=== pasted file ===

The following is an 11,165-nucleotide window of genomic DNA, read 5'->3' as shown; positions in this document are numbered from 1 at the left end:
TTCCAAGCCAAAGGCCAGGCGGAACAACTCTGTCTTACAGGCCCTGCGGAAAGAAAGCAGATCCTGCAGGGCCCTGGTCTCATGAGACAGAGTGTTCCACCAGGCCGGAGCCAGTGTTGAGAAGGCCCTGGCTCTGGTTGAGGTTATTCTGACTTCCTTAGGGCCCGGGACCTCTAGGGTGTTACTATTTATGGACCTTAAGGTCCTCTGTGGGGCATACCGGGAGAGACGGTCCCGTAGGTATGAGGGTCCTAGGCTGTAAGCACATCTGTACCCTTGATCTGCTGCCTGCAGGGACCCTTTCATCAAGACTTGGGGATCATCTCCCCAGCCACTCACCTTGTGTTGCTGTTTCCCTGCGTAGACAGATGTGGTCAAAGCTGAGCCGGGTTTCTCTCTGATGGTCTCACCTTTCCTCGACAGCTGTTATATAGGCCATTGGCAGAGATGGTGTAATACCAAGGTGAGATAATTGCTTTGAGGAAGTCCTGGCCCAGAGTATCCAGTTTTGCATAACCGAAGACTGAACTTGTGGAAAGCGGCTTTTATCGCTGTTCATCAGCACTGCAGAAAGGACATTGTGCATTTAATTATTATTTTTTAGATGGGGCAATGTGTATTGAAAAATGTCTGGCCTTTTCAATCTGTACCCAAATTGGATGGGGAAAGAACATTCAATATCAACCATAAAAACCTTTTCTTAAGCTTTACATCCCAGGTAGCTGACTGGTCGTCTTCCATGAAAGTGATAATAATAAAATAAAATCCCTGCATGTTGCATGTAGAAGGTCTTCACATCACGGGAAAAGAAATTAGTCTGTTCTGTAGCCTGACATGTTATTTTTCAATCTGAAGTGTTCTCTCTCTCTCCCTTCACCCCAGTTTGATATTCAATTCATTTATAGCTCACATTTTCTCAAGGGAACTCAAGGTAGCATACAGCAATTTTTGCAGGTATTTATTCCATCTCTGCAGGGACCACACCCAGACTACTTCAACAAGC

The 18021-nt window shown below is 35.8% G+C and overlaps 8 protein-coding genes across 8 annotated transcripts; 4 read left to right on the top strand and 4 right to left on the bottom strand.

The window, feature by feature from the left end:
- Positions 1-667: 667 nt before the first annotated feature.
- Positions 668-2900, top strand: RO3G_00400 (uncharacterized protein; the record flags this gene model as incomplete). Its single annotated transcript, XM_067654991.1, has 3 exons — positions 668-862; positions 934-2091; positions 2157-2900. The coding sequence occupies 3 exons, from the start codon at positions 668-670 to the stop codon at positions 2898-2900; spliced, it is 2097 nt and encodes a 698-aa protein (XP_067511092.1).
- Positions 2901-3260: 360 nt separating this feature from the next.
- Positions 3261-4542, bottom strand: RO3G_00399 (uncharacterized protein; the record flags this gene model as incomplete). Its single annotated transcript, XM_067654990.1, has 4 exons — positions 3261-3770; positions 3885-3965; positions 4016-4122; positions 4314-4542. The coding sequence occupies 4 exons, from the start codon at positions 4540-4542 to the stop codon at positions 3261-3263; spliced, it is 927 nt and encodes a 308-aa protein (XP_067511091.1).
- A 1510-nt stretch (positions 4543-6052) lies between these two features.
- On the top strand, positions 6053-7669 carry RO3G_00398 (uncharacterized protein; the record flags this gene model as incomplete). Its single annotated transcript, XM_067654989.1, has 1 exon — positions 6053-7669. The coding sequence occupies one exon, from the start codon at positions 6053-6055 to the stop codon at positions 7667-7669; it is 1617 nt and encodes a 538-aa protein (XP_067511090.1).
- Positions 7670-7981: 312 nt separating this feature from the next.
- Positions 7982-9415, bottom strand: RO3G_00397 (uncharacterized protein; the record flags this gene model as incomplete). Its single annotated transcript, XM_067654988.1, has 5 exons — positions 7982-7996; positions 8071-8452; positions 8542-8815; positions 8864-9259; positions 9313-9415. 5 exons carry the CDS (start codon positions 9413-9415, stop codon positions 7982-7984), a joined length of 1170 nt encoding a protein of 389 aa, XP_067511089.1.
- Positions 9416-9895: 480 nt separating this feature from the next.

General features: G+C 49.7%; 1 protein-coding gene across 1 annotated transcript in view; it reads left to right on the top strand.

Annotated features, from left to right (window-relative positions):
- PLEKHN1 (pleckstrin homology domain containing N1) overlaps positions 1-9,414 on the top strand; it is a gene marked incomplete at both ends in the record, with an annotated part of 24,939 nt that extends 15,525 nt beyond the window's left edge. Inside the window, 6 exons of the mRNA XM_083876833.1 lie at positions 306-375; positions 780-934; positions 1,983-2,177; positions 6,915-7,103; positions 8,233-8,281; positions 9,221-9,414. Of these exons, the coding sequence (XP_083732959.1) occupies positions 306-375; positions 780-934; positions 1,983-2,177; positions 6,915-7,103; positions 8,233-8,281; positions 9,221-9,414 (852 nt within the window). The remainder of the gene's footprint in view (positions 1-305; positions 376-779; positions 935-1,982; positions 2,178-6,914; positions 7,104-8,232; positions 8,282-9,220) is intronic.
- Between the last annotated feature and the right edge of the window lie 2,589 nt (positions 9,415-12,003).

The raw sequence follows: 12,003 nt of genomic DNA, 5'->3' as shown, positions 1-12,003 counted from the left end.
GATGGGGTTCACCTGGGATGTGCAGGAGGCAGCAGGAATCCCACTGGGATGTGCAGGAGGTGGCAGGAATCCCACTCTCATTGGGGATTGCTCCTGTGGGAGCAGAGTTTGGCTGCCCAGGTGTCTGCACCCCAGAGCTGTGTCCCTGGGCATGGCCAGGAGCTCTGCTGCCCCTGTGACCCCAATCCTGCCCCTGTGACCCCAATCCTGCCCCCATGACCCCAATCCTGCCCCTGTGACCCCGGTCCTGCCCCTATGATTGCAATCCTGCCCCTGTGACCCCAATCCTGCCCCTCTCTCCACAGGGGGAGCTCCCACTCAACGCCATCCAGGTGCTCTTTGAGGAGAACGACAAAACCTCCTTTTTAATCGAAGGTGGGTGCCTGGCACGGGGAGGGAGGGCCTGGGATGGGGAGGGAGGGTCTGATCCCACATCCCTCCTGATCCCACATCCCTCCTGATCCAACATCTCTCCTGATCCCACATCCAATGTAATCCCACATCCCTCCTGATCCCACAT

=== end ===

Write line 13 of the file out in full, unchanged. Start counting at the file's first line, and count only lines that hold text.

- Positions 9416-9895: 480 nt separating this feature from the next.